A unique twist on the performance poetry video genre from my new favorite channel on Vimeo, Tootight Lautrec’s This Be the Verse.
Tootight Lautrec, the Drag Laureate of the sub-sub-sub basement at PS 75 The Emily Dickinson School, brings you poetry–often as a drag queen lip-sync from archival recordings of poets–This Be The Verse: Poetry for Adults.
This wouldn’t work if Lautrec weren’t very, very good at lip-syncing. In all the years I’ve been combing YouTube and Vimeo for poetry videos, I can’t remember anyone taking this approach before, let alone pulling it off with such panache.
This is one of three short films by the New York-based filmmaker Josh Steinbauer based on poems by Nigerian-born Bangladeshi American writer and photographer Abeer Hoque, all from her book of linked stories, The Lovers and the Leavers (HarperCollins India, 2015). The third partner in this collaboration was the band Dragon Turtle Music, which supplied the soundtrack for each of these deceptively simple videopoems. Watch all three at Scroll.in (but be careful: it’s one of those annoying sites that sends you off into a new article if you scroll down too far).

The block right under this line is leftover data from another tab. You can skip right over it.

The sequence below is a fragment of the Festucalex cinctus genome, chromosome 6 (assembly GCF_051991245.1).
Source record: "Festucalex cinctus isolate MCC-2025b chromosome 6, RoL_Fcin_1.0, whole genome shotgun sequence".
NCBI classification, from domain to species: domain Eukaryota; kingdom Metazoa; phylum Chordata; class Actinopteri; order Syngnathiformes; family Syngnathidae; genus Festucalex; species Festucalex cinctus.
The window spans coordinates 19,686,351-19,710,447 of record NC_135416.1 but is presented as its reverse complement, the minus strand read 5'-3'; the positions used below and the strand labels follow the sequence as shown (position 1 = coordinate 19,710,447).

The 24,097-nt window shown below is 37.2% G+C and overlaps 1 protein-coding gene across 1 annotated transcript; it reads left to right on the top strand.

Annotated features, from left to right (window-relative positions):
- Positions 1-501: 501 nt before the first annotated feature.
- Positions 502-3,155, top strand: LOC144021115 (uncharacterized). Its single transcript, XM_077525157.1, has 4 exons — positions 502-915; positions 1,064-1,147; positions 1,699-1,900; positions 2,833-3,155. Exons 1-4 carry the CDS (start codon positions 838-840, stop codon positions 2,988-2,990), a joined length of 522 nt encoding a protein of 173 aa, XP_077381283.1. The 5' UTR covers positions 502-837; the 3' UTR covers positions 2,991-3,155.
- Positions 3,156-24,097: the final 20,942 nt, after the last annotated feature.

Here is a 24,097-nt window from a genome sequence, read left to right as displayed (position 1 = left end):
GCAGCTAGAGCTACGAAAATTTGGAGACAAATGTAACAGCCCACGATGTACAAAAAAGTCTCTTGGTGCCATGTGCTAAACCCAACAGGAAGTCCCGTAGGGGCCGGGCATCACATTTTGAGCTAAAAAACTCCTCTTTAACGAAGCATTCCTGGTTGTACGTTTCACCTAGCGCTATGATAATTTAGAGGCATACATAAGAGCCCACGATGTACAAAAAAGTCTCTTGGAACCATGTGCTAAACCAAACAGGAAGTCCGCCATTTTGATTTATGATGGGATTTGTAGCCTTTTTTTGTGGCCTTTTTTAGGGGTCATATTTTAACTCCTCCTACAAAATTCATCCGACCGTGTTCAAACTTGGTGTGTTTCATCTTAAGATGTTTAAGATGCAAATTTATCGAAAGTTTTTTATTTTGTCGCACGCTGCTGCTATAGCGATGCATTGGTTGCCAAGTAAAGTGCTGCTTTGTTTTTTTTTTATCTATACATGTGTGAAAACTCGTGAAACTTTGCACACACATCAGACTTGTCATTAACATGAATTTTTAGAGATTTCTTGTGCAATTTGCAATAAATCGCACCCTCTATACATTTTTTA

This clip from D. A. Pennebaker‘s 1967 documentary Don’t Look Back remains an innovative, proto music video. Poetry-film expert Alice Lyons included it in her list of “Ten Films to Look at When You Want to Think About Poetry and Film.”
Andrés Fernández Cordón of the Buenos Aires-based studio Sloop animated and directed this adaptation of a charming poem by U.S. poet Meghann Plunkett. The Vimeo description notes that “We approached the production much in the same way the poem reads, step by step, drawing one frame after the other without knowing before hand where it would take us.” Plunkett provided the voiceover, and the music is by Shayfer James.
I’ve been reading Aram Saroyan‘s Complete Minimal Poems and wondering how one might make a videopoem out of a one-word poem. Then I found British photographer Duncan Wooldridge’s Reading Aram Saroyan On The Bus, 2015 (1minute extract), which deploys Saroyan’s most infamous poem of all. Wooldridge’s Vimeo description:
Reading Aram Saroyan’s poem ‘lighght’ on the bus towards Camberwell Green, as a work of durational reading using the technical apparatus of the camera.
I wonder how long the whole video is? I love the idea of it almost as much as I love the idea of the original poem.
An improvised dance interpretation of a poem by Hawai’i-based poet Ruth Thompson from her latest book, Crazing. The dancers are Jenn Eng, Claudia Hagan, Anna Javier, Chloe Oldfather, Catherine Rehberg, and the poet herself. Camera, editing and audio are by Don Mitchell. The music is from the Miró Quartet.